Arctic Red River

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Arctic Red River,

c.310 mi (500 km) long, rising in the Mackenzie Mts. of W Northwest Territories, Canada, and flowing generally NW to the Mackenzie River. At its mouth are a post of the Royal Canadian Mounted Police and the village of Tsiigehtchic, formerly Arctic Red River.
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By 12 May 2005, river-ice breakup had already begun between Arctic Red River and Fort Good Hope, ca.
Mackenzie Mackenzie above East Channel at Norman Wells Arctic Red River at Inuvik (Max.
Large salmon, some up to 11 kg in weight, reportedly captured near the Arctic Red River and in the Peel River in 1914 (Dymond, 1940) are thought to have possibly been Chinook salmon (Hunter, 1974).
The flow of the Mackenzie River at Arctic Red River combines the regimes of its sub-basins; in addition, the large basin size has a moderating effect that smoothes out the minor fluctuations, leaving a nival regime hydrograph that is dominated by peak flow in the snowmelt period followed by declining flows in the summer and low flow in the winter (Fig.
In terms of the percentage contribution of a sub-basin to the Mackenzie system, both the runoff intensity and the sub-basin area have to be considered: (100 X qa/QA), where q and Q are runoff (in mm, which is equivalent to specific discharge except for the difference in units) from the sub-basin and from the Mackenzie at Arctic Red River, while a and A are their respective drainage areas.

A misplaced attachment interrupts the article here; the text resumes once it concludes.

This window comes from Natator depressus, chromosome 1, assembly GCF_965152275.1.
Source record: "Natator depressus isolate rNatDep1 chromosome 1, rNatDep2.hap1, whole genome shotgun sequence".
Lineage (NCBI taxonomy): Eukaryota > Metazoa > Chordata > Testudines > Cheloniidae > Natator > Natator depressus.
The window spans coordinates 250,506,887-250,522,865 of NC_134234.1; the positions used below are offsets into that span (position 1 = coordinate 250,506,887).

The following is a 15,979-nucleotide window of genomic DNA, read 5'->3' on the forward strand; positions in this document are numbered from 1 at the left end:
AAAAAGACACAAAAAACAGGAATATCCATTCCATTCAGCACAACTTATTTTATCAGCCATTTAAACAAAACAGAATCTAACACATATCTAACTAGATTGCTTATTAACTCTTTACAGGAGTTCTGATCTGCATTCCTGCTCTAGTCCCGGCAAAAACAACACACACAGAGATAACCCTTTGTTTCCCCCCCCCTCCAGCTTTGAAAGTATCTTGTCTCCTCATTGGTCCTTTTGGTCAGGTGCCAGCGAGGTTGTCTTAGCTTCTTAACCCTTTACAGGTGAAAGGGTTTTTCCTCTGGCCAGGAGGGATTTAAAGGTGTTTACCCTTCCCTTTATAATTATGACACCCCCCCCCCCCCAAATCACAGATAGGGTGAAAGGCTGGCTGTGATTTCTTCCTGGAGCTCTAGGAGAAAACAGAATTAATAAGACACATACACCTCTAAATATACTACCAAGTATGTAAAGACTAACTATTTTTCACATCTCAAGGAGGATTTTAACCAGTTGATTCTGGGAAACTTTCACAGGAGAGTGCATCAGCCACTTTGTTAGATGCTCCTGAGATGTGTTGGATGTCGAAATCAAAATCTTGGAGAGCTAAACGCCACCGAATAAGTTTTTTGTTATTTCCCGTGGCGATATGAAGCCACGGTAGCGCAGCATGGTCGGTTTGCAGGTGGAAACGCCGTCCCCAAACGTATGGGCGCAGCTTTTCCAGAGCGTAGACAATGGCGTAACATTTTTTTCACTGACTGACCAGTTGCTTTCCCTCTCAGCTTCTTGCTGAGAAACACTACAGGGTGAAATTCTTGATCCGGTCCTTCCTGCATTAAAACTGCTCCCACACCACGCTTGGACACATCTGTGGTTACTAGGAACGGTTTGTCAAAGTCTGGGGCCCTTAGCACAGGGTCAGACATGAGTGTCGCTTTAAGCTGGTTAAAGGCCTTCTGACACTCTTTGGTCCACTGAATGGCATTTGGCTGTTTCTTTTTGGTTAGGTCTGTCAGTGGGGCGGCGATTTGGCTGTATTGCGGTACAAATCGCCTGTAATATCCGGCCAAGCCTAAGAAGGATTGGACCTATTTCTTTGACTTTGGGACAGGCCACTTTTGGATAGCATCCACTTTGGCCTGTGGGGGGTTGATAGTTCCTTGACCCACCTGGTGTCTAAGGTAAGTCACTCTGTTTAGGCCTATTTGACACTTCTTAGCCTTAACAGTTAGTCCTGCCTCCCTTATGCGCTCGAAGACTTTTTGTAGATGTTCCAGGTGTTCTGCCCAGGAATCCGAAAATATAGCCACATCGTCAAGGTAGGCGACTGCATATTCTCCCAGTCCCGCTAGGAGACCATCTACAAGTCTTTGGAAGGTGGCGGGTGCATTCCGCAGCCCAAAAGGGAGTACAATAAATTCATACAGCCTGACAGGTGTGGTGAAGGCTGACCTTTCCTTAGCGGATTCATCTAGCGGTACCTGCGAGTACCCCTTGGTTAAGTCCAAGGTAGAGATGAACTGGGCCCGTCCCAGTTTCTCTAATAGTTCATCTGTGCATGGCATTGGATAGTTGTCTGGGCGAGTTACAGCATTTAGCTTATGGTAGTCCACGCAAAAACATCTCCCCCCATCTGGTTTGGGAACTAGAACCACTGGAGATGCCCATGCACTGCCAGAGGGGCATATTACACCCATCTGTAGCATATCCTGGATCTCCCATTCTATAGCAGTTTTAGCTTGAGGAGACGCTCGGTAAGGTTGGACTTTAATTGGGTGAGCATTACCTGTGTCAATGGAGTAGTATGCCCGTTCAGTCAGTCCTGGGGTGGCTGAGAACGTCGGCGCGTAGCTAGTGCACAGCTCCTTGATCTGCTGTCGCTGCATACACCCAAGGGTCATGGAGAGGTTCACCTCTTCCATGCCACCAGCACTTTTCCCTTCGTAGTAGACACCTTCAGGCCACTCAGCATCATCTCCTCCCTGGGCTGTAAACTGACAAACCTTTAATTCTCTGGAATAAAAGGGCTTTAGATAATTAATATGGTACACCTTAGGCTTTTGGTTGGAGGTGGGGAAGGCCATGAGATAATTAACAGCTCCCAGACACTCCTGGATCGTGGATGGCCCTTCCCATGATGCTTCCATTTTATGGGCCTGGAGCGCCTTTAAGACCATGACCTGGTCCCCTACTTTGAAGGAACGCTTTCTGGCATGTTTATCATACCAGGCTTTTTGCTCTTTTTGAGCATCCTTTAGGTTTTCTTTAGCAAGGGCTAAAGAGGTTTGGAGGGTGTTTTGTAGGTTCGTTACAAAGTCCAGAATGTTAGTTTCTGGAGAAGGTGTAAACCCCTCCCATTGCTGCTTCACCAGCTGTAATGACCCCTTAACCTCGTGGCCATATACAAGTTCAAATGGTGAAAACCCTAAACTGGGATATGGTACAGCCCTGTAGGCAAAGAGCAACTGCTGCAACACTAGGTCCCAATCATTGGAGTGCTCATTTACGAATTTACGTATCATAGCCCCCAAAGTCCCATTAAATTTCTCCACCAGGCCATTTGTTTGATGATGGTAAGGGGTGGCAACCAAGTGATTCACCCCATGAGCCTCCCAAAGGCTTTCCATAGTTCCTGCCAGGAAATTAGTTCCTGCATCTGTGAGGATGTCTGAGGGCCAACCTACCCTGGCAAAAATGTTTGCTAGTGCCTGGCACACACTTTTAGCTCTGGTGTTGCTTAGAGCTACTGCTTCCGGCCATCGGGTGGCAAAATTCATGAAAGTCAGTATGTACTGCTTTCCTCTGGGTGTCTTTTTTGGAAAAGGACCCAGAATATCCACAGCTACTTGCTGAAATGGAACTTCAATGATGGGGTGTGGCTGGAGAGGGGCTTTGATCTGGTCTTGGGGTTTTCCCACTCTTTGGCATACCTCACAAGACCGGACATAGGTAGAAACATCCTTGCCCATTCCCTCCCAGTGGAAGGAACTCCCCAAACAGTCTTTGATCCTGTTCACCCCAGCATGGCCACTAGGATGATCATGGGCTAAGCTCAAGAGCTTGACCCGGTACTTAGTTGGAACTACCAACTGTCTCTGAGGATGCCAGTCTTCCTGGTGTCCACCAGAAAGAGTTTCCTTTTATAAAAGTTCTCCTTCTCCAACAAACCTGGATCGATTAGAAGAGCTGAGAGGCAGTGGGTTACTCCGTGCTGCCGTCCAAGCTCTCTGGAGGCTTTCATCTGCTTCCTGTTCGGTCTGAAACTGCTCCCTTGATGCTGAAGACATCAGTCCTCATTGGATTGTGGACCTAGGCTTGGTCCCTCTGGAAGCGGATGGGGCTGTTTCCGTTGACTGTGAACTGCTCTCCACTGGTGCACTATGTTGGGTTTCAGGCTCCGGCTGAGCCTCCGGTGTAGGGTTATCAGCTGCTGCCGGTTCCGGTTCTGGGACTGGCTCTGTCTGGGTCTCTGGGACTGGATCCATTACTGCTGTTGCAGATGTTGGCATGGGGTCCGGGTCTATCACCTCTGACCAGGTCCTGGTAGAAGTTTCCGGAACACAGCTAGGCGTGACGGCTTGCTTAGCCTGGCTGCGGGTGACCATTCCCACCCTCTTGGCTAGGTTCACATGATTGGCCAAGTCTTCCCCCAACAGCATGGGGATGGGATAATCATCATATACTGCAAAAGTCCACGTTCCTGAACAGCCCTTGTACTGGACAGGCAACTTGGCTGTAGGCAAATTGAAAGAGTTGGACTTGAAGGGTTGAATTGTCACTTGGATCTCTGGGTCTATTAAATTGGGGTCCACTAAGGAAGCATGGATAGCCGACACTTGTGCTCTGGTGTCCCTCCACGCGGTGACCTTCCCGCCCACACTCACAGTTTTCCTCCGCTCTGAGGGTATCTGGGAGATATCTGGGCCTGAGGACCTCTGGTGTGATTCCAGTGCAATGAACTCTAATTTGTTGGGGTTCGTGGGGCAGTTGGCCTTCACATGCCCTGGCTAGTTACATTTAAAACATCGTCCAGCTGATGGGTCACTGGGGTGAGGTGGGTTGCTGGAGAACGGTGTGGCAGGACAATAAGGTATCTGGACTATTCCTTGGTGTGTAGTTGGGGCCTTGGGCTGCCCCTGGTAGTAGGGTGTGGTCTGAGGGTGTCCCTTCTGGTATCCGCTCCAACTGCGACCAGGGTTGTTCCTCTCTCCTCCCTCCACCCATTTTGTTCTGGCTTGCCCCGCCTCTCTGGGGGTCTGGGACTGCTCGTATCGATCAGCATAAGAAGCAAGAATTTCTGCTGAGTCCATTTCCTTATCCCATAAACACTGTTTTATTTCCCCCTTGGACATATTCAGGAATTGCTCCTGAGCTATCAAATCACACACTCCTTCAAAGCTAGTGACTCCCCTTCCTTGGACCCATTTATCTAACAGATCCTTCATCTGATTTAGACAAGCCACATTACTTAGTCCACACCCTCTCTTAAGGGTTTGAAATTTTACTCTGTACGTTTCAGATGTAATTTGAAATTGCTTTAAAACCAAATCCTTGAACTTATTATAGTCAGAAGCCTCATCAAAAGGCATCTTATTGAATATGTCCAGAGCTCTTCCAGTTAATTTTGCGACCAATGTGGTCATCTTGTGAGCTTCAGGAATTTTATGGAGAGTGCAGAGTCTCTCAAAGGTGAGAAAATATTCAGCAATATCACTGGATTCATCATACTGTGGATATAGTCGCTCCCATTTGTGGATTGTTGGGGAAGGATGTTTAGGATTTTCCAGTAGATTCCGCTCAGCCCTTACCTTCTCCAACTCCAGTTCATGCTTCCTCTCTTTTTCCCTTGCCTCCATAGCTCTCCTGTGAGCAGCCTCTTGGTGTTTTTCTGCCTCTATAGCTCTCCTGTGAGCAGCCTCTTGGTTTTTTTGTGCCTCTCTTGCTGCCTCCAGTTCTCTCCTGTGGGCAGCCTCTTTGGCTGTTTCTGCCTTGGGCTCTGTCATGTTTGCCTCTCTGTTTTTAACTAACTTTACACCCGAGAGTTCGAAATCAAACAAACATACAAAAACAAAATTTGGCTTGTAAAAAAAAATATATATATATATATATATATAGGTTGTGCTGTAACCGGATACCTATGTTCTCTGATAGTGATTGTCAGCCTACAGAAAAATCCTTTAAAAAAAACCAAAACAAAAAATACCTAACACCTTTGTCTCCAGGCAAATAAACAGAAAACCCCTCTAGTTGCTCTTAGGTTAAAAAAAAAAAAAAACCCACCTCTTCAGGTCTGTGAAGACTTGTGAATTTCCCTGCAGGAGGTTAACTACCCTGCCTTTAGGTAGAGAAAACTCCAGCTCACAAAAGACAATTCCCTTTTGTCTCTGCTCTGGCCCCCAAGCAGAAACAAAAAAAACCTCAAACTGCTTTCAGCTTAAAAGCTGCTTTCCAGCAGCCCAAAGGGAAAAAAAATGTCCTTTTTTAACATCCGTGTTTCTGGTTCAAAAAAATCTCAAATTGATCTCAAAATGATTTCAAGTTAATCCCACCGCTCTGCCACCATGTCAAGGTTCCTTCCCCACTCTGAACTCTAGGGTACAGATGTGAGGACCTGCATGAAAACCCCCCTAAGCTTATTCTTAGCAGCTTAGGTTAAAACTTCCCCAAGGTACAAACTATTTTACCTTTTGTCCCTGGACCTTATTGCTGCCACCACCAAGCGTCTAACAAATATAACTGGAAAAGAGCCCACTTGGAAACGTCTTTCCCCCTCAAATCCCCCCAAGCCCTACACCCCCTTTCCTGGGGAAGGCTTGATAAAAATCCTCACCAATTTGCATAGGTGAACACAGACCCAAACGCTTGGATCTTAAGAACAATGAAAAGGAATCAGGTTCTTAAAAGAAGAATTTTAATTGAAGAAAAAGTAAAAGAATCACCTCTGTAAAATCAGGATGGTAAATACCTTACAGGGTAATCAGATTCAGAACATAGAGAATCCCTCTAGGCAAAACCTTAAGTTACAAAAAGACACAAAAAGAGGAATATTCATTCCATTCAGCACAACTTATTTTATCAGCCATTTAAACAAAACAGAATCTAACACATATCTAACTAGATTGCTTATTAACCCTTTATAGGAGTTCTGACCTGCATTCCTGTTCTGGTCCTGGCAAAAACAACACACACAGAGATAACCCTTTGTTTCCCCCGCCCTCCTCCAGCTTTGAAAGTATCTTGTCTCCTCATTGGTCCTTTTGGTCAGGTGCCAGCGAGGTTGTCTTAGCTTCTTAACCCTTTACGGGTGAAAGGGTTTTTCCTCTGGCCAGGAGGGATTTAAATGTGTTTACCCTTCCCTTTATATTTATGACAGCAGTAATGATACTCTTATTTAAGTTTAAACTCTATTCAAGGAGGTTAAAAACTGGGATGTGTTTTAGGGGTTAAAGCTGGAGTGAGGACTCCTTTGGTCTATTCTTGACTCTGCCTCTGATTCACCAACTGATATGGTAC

The total annual flow from the main sub-basins (i.e., the sum of qa for all sub-basins) is remarkably close (within 5%) to the annual flow of the Mackenzie River at Arctic Red River (or QA).
Its hunting area extended to modern-day Tuktoyaktuk, Husky Lakes, Arctic Red River, and perhaps farther southwards.
Formerly known as Arctic Red River, this is the smallest Gwich'in community in the region, with a population approaching 200.
Daily mean discharge data for the Arctic Red River are not available for periods of 2-6 weeks in 1974-76, 1980, and 1994.
Samplings on the latter river adequately covered the open-water, sediment-moving period from May to September, but the Arctic Red River data, dating back to the early 1970s, lack samplings from the month of May.
Sampling occurred over the summer of 1993, with samples taken on 23 June, 27 July, and 7 September for the Inuvik site; 23 June, 29 July, and 8 September for the Aklavik site; and 28 July and 9 September for the Arctic Red River site.
Aklavik Arctic Red River Date Floc ([micro]m) Total ([micro]m) Primary ([micro]m) Flo c ([micro]m) Total ([micro]m) June 14.1 8.3 July 14.1 11.0 5.7 17.3 11.3 September 13.6 8.1 4.1 16.1 5.9 (1) = d50 values of those particles present on the microscope slide i n their primary form only.
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